Oregon Democratic Rep. Darlene Hooley’s announcement late last week that she plans to retire at the end of the year gave House GOP political strategists some rare good news.
It came after a rash of similar Republican announcements and creates the first truly competitive open-seat race in a Democratic-held House district this cycle.
Both Democratic and Republican statewide candidates have won the Willamette Valley-based 5th district in recent elections, and control of the seat swung back and forth four times in the 1980s and 1990s. Republicans are certain to make a play for it now.
But while acknowledging that they’ll have to work hard to defend the seat, Democrats believe they should have the upper hand in November, given the fact that the district has turned more suburban in the past few years. They also noted that Hooley’s victory margin grew in the past few cycles, despite the fact that President Bush won the district by 1 point in both the 2000 and 2004 White House elections.
“We are confident that a Democrat will win this seat and continue to work to change the direction of the country,” said Democratic Congressional Campaign Committee Chairman Chris Van Hollen (Md.).
Mike Erickson, the wealthy Republican businessman who lost to Hooley by 11 points in 2006, already was seeking a rematch. Even before the Congresswoman dropped out of the race, GOP operatives were expressing confidence that he would be a more savvy, sure-footed candidate this time. He spent almost $1.6 million of his own money on the losing effort in the previous cycle and finished 2007 with about $131,000 in his campaign account.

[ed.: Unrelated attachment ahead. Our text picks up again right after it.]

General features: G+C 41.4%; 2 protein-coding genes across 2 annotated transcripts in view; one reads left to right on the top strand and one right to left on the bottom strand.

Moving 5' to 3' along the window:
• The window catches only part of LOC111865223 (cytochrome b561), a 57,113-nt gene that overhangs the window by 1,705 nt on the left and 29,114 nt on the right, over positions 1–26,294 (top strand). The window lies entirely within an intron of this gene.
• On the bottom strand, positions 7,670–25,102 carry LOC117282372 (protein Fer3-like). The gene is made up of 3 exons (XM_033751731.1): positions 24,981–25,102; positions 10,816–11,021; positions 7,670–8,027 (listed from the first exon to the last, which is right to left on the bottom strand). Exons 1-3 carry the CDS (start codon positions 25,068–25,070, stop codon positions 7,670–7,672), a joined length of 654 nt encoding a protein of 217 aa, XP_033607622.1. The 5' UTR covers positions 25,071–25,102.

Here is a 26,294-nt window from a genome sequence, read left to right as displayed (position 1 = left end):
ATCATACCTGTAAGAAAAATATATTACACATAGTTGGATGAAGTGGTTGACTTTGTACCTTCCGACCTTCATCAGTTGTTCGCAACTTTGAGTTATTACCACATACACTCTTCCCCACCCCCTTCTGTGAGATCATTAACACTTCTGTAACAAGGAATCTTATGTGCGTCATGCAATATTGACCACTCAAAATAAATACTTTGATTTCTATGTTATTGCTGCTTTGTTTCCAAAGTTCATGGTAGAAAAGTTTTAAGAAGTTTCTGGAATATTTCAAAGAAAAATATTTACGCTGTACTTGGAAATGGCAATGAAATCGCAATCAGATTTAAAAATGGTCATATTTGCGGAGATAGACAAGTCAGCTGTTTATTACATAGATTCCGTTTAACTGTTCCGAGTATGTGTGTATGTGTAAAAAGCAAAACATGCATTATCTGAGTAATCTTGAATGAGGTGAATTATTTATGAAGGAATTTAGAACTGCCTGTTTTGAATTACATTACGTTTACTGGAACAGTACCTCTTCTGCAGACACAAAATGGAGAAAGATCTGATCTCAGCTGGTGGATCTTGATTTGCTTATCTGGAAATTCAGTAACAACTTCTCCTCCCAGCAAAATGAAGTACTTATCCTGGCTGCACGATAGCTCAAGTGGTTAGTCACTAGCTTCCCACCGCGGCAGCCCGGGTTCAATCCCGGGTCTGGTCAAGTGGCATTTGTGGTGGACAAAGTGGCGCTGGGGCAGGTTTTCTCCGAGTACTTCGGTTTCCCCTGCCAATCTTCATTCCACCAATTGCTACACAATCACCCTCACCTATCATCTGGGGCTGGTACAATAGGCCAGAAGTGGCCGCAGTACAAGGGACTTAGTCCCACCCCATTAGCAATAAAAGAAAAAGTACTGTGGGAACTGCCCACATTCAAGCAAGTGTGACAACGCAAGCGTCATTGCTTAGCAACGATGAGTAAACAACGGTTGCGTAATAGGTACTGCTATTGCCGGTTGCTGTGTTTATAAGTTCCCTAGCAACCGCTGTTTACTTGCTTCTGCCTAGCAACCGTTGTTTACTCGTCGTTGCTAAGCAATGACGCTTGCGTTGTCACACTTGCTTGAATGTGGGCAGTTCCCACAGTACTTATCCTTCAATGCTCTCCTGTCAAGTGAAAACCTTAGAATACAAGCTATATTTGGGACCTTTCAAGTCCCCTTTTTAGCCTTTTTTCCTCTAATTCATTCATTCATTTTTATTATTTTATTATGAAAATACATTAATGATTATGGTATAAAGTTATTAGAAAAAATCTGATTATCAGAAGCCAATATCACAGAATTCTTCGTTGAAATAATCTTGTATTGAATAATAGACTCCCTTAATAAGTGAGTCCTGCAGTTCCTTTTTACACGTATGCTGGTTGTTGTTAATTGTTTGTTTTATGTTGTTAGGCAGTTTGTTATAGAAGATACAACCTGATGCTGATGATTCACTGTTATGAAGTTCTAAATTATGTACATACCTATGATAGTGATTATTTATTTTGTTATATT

Republican sources said late last week that Erickson was prepared to immediately drop more than $300,000 of his own money into his campaign coffers in the wake of Hooley’s announcement — both as a signal to national GOP leaders and donors that he was serious about winning the seat, and also to prevent other potential Republican candidates from getting into the race.
State Rep. Brian Boquist, who was the Republican nominee against Hooley in 2000 and 2002, was reportedly thinking about running, and Kevin Mannix, the wealthy former state GOP chairman, also is seen as a possibility.
The list of possible Democratic candidates as of late Friday had an “All in the Family” feel. It included former Monmouth Mayor Paul Evans, an Iraq War veteran who is married to Hooley’s chief of staff and reportedly already was talking to potential campaign consultants last week; Clackamas County Commissioner Martha Schrader; and her husband, state Sen. Kurt Schrader.
The filing deadline for Oregon candidates is March 11 and the primary is on May 20.
Hooley, who is 68, said she decided to leave Congress because she was tired of the constant travel and the pressure to raise enormous sums of money. Although she spent 32 years in elective office — including stints as a city councilwoman, county commissioner and state legislator — she called her six terms in Congress “my greatest honor and privilege.”
Hooley, who is known as a strong consumer advocate and has fought to preserve Oregon’s controversial assisted suicide law, said she wants to stay in public service but is not sure what she’ll do next. She serves on the Energy and Commerce, Science and Technology, and Budget committees, and her Energy slot in particular will be coveted by her colleagues.
David M. Drucker contributed to this report.